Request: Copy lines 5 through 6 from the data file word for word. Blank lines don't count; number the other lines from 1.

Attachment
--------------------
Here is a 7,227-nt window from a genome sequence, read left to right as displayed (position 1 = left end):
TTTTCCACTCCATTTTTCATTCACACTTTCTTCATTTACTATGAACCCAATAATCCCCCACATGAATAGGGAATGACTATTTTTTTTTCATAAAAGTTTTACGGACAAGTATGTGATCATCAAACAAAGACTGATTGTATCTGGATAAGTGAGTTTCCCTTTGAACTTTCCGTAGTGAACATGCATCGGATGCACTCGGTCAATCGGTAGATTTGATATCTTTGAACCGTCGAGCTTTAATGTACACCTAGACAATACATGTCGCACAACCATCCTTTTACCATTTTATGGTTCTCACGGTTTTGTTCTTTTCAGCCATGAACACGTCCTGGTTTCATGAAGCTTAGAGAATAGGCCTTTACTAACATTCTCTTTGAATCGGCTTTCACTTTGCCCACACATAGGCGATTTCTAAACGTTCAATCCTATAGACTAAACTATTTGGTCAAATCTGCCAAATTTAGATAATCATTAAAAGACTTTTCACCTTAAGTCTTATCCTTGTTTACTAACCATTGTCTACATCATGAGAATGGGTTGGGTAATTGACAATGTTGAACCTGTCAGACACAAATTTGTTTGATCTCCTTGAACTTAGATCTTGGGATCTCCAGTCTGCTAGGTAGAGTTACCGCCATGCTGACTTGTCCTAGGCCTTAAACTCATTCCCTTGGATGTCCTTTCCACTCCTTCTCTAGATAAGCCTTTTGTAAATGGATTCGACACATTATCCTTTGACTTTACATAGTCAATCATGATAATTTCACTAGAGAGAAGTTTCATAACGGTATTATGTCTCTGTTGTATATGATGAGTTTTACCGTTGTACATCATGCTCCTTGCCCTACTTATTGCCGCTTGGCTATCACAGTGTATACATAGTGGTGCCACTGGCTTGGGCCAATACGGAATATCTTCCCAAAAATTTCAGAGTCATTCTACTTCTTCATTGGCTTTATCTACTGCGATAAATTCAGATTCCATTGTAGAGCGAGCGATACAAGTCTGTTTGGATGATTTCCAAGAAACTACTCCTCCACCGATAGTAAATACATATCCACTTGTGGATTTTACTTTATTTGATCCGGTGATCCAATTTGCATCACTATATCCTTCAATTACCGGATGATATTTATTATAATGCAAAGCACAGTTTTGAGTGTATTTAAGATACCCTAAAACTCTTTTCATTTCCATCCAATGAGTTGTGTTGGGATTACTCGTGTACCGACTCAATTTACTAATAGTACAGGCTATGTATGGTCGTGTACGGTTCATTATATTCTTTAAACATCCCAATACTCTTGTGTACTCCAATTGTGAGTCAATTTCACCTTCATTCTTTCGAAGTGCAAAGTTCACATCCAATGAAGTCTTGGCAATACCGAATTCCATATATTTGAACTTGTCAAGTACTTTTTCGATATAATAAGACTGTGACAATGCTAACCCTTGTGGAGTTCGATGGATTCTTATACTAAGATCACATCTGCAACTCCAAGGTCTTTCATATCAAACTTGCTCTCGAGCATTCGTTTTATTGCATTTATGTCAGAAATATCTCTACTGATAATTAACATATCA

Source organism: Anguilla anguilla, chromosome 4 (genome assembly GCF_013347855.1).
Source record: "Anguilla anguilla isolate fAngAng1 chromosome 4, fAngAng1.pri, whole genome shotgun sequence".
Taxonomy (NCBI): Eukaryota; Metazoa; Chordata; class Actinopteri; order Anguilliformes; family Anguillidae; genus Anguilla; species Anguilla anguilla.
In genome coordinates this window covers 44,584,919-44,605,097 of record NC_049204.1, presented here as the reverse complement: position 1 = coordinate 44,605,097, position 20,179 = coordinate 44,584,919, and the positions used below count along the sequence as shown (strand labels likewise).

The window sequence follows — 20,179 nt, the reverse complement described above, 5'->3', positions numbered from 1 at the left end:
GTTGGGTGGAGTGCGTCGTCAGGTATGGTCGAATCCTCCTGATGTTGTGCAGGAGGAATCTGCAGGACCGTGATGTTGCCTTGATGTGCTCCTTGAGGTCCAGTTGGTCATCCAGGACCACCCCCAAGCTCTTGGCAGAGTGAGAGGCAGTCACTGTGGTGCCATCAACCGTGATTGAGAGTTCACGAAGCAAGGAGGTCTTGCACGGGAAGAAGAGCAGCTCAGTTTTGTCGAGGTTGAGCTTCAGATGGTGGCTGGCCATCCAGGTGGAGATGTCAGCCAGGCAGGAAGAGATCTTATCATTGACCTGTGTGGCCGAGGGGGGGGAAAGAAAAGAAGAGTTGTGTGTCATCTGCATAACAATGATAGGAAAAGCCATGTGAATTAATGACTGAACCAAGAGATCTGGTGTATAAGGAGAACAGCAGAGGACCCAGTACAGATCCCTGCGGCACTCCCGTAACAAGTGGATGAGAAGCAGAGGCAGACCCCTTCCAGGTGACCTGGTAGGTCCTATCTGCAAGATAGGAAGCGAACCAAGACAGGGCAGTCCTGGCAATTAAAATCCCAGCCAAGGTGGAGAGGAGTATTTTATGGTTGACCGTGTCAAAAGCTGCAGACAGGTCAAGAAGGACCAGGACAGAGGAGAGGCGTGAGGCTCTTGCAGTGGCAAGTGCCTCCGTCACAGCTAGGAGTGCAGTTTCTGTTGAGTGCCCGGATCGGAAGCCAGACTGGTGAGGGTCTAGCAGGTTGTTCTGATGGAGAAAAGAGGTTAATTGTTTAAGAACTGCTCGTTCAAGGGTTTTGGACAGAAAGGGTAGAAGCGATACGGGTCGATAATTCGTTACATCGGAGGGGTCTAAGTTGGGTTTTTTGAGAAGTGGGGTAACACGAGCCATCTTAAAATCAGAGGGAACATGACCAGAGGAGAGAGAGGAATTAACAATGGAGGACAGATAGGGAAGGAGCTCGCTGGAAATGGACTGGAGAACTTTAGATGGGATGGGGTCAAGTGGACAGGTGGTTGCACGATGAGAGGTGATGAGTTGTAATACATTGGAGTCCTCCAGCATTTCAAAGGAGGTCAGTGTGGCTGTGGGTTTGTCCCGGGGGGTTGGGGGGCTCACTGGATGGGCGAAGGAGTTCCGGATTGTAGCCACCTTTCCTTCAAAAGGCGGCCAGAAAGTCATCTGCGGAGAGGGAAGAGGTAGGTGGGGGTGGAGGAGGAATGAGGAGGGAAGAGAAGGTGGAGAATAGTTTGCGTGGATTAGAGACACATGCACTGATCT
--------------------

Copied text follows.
Taxonomy (NCBI): Eukaryota; Metazoa; Chordata; class Actinopteri; order Anguilliformes; family Anguillidae; genus Anguilla; species Anguilla anguilla.
In genome coordinates this window covers 44,584,919-44,605,097 of record NC_049204.1, presented here as the reverse complement: position 1 = coordinate 44,605,097, position 20,179 = coordinate 44,584,919, and the positions used below count along the sequence as shown (strand labels likewise).